The grey plover is 27–30 cm (11–12 in) long with a wingspan of 71–83 cm (28–33 in) and a weight of 190–280 g (6.7–9.9 oz) (up to 345 g (12.2 oz) in preparation for migration). In spring and summer (late April or May to August), adults are spotted black and white on the back and wings. The face and neck are black with a white border; they have a black breast and belly and a white rump. The tail is white with black barring. The bill and legs are black. They moult to winter plumage in mid August to early September and retain this until April; this being a fairly plain grey above, with a grey-speckled breast and white belly. The juvenile and first-winter plumages, held by young birds from fledging until about one year old, are similar to the adult winter plumage but with the back feathers blacker with creamy white edging. In all plumages, the inner flanks and axillary feathers at the base of the underwing are black, a feature which readily distinguishes it from the other three Pluvialis species in flight. On the ground, it can also be told from the other Pluvialis species by its larger (24–34 mm, 0.94–1.34 in), heavier bill.[2][8]
Breeding and migration

Their breeding habitat is Arctic islands and coastal areas across the northern coasts of Alaska, Canada, and Russia. They nest on the ground in a dry open tundra with good visibility; the nest is a shallow gravel scrape. Four eggs (sometimes only three) are laid in early June, with an incubation period of 26–27 days; the chicks fledge when 35–45 days old.[2][8]

They migrate to winter in coastal areas throughout the world. In the New World they winter from southwest British Columbia and Massachusetts south to Argentina and Chile, in the western Old World from Ireland and southwestern Norway south throughout coastal Africa to South Africa, and in the eastern Old World, from southern Japan south throughout coastal southern Asia and Australia, with a few reaching New Zealand. Most of the migrants to Australia are female. It makes regular non-stop transcontinental flights over Asia, Europe, and North America, but is mostly a rare vagrant on the ground in the interior of continents, only landing occasionally if forced down by severe weather, or to feed on the coast-like shores of very large lakes such as the Great Lakes, where it is a common passage migrant.[2][8][9]
Behaviour and ecology

Young birds do not breed until two years old; they typically remain on the wintering grounds until their second summer.[2][8]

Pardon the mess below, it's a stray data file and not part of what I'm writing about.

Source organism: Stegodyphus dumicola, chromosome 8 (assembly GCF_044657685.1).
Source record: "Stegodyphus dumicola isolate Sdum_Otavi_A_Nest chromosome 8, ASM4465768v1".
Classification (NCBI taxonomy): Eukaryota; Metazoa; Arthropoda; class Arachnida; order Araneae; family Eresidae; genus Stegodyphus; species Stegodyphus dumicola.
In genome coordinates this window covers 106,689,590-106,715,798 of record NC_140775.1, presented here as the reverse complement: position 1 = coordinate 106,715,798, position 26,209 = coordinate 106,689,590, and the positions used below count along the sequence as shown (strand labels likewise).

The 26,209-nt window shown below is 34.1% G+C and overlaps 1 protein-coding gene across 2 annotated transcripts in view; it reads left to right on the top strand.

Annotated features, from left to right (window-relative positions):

Food and feeding

They forage for food on beaches and tidal flats, usually by sight. The food consists of small molluscs, polychaete worms, crustaceans, and insects. It is less gregarious than the other Pluvialis species, not forming dense feeding flocks, instead feeding widely dispersed over beaches, with birds well spaced apart. They will however form dense flocks on high tide roosts.[2][8]

The International Union for Conservation of Nature (IUCN) has judged that the threat to the grey plover is of "Least concern".[1] It is one of the species to which the Agreement on the Conservation of African-Eurasian Migratory Waterbirds (AEWA) applies.[10]


BirdLife International (2019). "Pluvialis squatarola". IUCN Red List of Threatened Species. 2019: e.T22693749A154513104. doi:10.2305/IUCN.UK.2019-3.RLTS.T22693749A154513104.en. Retrieved 11 November 2021.
Hayman, P.; Marchant, J.; Prater, T. (1986). Shorebirds. Croom Helm. ISBN 0-7099-2034-2.
Linnaeus, Carl (1758). Systema Naturae per regna tria naturae, secundum classes, ordines, genera, species, cum characteribus, differentiis, synonymis, locis (in Latin). Vol. 1 (10th ed.). Holmiae (Stockholm): Laurentii Salvii. p. 149.
Brisson, Mathurin Jacques (1760). Ornithologie, ou, Méthode Contenant la Division des Oiseaux en Ordres, Sections, Genres, Especes & leurs Variétés (in French and Latin). Paris: Jean-Baptiste Bauche. Vol. 1, p. 46, Vol. 5, p. 42.
Gill, Frank; Donsker, David; Rasmussen, Pamela, eds. (July 2021). "Sandpipers, snipes, coursers". IOC World Bird List Version 11.2. International Ornithologists' Union. Retrieved 20 November 2021.
Jobling, James A (2010). The Helm Dictionary of Scientific Bird Names. London: Christopher Helm. pp. 311, 363. ISBN 978-1-4081-2501-4.
Poole, A. F.; Pyle, P.; Patten, M. A.; Paulson, D. R. "Black Bellied Plover". Birds of the World. Cornell Lab of Ornithology. Retrieved 23 September 2020.
Snow, D.W.; Perrins, C.M. (1998). The Birds of the Western Palearctic (Concise ed.). Oxford University Press. ISBN 0-19-854099-X.
Dickinson, M.B.; et al., eds. (1999). Field Guide to the Birds of North America. National Geographic. ISBN 0-7922-7451-2.
"Species". Agreement on the Conservation of African-Eurasian Migratory Waterbirds (AEWA). Retrieved 14 November 2021.

List of Cyprus birds

Birds, Fine Art Prints

Birds Images

Biology Encyclopedia

Retrieved from ""
All text is available under the terms of the GNU Free Documentation License

Home - Hellenica World